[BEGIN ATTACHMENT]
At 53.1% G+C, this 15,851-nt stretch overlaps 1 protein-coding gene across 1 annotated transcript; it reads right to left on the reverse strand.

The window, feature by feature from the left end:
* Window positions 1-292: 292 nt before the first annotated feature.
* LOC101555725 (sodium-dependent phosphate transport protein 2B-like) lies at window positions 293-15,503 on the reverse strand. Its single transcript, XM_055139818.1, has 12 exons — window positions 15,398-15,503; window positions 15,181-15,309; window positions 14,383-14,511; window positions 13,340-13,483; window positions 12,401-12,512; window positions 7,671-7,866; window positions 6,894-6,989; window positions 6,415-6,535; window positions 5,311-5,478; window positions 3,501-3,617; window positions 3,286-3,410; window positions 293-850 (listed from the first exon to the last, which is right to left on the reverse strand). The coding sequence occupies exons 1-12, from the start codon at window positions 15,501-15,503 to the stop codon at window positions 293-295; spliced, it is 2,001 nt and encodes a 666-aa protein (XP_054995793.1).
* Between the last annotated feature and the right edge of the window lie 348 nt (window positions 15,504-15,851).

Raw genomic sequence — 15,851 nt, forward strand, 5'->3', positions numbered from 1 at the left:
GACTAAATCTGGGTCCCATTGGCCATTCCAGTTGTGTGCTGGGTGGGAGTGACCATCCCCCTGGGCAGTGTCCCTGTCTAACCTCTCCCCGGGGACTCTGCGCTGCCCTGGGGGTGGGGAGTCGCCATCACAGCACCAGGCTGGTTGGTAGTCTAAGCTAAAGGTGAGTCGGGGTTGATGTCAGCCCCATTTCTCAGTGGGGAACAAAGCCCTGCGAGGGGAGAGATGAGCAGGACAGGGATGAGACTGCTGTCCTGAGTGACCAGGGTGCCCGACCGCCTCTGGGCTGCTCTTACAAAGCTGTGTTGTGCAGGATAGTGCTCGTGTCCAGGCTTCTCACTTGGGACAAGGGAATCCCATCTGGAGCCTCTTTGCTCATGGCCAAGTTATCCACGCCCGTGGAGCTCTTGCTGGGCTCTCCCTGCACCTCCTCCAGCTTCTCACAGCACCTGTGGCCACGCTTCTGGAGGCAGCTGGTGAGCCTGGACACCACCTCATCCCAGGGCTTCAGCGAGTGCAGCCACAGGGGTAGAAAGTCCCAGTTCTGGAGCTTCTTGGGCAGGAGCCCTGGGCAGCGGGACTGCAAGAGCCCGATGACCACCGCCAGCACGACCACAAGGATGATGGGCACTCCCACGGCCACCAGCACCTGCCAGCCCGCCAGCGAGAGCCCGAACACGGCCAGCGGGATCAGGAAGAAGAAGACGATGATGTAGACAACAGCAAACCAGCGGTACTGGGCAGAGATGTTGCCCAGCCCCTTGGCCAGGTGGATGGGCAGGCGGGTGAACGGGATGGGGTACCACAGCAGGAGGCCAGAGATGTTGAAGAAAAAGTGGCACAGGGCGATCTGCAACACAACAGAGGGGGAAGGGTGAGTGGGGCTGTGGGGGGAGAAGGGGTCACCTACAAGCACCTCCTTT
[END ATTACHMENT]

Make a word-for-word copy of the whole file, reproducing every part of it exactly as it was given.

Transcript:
At 53.1% G+C, this 15,851-nt stretch overlaps 1 protein-coding gene across 1 annotated transcript; it reads right to left on the reverse strand.

The window, feature by feature from the left end:
* Window positions 1-292: 292 nt before the first annotated feature.
* LOC101555725 (sodium-dependent phosphate transport protein 2B-like) lies at window positions 293-15,503 on the reverse strand. Its single transcript, XM_055139818.1, has 12 exons — window positions 15,398-15,503; window positions 15,181-15,309; window positions 14,383-14,511; window positions 13,340-13,483; window positions 12,401-12,512; window positions 7,671-7,866; window positions 6,894-6,989; window positions 6,415-6,535; window positions 5,311-5,478; window positions 3,501-3,617; window positions 3,286-3,410; window positions 293-850 (listed from the first exon to the last, which is right to left on the reverse strand). The coding sequence occupies exons 1-12, from the start codon at window positions 15,501-15,503 to the stop codon at window positions 293-295; spliced, it is 2,001 nt and encodes a 666-aa protein (XP_054995793.1).
* Between the last annotated feature and the right edge of the window lie 348 nt (window positions 15,504-15,851).

Raw genomic sequence — 15,851 nt, forward strand, 5'->3', positions numbered from 1 at the left:
GACTAAATCTGGGTCCCATTGGCCATTCCAGTTGTGTGCTGGGTGGGAGTGACCATCCCCCTGGGCAGTGTCCCTGTCTAACCTCTCCCCGGGGACTCTGCGCTGCCCTGGGGGTGGGGAGTCGCCATCACAGCACCAGGCTGGTTGGTAGTCTAAGCTAAAGGTGAGTCGGGGTTGATGTCAGCCCCATTTCTCAGTGGGGAACAAAGCCCTGCGAGGGGAGAGATGAGCAGGACAGGGATGAGACTGCTGTCCTGAGTGACCAGGGTGCCCGACCGCCTCTGGGCTGCTCTTACAAAGCTGTGTTGTGCAGGATAGTGCTCGTGTCCAGGCTTCTCACTTGGGACAAGGGAATCCCATCTGGAGCCTCTTTGCTCATGGCCAAGTTATCCACGCCCGTGGAGCTCTTGCTGGGCTCTCCCTGCACCTCCTCCAGCTTCTCACAGCACCTGTGGCCACGCTTCTGGAGGCAGCTGGTGAGCCTGGACACCACCTCATCCCAGGGCTTCAGCGAGTGCAGCCACAGGGGTAGAAAGTCCCAGTTCTGGAGCTTCTTGGGCAGGAGCCCTGGGCAGCGGGACTGCAAGAGCCCGATGACCACCGCCAGCACGACCACAAGGATGATGGGCACTCCCACGGCCACCAGCACCTGCCAGCCCGCCAGCGAGAGCCCGAACACGGCCAGCGGGATCAGGAAGAAGAAGACGATGATGTAGACAACAGCAAACCAGCGGTACTGGGCAGAGATGTTGCCCAGCCCCTTGGCCAGGTGGATGGGCAGGCGGGTGAACGGGATGGGGTACCACAGCAGGAGGCCAGAGATGTTGAAGAAAAAGTGGCACAGGGCGATCTGCAACACAACAGAGGGGGAAGGGTGAGTGGGGCTGTGGGGGGAGAAGGGGTCACCTACAAGCACCTCCTTT